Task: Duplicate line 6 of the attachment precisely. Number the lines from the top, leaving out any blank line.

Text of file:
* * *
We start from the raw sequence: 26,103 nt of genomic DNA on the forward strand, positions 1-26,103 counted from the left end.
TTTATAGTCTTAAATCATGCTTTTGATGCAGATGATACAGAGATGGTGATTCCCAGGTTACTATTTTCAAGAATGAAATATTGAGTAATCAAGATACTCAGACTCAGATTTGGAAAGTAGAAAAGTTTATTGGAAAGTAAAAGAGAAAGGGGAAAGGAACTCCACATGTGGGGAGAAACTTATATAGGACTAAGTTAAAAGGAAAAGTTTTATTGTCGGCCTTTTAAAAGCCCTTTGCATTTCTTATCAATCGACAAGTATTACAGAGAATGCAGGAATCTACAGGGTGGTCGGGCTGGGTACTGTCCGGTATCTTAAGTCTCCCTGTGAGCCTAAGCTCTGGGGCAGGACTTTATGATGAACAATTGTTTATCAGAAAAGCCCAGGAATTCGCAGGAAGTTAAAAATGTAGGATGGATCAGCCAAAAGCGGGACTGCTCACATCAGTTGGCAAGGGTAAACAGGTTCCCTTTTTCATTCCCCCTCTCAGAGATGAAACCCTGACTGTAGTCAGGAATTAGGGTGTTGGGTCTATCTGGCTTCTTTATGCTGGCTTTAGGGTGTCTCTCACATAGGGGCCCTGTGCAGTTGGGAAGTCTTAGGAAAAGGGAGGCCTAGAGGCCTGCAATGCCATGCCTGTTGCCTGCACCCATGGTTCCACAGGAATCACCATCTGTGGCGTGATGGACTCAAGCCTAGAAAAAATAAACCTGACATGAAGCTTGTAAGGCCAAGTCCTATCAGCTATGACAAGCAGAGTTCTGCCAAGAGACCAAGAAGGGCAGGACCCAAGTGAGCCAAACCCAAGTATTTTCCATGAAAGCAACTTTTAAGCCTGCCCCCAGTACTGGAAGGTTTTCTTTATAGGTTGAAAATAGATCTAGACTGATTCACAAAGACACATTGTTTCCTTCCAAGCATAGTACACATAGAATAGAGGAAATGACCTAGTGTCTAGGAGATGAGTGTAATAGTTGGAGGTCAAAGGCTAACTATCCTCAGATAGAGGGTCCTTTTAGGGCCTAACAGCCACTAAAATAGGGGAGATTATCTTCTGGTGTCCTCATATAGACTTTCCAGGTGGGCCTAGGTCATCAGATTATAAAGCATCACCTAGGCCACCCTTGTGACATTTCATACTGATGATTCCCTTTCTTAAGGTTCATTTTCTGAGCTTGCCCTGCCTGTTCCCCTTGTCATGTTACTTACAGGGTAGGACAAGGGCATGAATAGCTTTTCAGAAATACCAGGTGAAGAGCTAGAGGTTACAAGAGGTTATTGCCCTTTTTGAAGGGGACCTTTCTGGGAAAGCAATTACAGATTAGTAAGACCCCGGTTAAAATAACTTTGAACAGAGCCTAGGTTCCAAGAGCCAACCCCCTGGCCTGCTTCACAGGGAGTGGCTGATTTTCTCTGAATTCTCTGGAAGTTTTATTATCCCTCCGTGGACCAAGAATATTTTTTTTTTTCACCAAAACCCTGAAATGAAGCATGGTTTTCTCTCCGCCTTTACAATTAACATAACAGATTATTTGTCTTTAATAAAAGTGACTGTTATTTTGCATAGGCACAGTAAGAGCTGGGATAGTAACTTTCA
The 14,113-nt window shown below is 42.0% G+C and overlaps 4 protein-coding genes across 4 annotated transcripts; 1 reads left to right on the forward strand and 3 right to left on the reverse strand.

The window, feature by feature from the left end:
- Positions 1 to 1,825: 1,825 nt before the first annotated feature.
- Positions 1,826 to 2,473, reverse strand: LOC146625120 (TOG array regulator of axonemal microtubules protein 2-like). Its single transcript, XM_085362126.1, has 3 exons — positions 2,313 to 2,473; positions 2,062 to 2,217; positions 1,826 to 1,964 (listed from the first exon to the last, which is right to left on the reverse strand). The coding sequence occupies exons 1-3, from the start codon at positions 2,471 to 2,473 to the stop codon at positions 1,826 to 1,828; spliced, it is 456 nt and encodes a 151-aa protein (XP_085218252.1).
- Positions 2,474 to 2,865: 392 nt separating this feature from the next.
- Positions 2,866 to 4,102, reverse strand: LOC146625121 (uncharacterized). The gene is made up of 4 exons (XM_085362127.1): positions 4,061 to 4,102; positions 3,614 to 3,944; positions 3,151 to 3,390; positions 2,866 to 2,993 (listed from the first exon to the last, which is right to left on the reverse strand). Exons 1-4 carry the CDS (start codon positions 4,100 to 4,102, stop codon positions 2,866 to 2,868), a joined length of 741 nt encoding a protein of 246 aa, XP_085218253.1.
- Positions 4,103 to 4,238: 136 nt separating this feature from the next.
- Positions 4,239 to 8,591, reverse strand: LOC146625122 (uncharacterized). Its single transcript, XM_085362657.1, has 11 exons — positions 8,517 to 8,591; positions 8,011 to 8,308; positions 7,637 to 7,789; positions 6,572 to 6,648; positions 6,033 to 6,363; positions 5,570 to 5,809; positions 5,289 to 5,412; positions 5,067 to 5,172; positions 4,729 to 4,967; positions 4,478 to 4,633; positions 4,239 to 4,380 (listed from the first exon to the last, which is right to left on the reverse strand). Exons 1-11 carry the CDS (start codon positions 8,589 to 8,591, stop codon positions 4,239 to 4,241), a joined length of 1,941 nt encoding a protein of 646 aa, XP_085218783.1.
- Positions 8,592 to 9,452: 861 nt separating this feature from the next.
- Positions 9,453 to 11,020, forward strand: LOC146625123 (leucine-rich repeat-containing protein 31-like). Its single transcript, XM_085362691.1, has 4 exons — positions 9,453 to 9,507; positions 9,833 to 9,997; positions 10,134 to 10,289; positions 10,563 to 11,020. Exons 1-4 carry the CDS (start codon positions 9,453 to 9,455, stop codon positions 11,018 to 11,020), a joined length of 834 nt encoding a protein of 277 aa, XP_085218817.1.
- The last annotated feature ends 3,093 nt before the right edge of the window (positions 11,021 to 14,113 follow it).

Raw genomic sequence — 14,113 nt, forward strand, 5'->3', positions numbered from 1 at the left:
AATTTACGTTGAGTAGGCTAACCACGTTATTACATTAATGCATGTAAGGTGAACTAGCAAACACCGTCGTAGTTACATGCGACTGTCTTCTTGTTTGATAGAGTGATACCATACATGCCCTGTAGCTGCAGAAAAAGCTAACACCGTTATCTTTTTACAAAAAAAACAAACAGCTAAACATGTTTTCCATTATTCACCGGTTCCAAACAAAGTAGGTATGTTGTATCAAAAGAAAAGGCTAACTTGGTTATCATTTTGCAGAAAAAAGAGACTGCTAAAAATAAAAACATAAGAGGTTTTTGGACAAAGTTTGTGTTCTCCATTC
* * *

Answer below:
- Positions 1,826 to 2,473, reverse strand: LOC146625120 (TOG array regulator of axonemal microtubules protein 2-like). Its single transcript, XM_085362126.1, has 3 exons — positions 2,313 to 2,473; positions 2,062 to 2,217; positions 1,826 to 1,964 (listed from the first exon to the last, which is right to left on the reverse strand). The coding sequence occupies exons 1-3, from the start codon at positions 2,471 to 2,473 to the stop codon at positions 1,826 to 1,828; spliced, it is 456 nt and encodes a 151-aa protein (XP_085218252.1).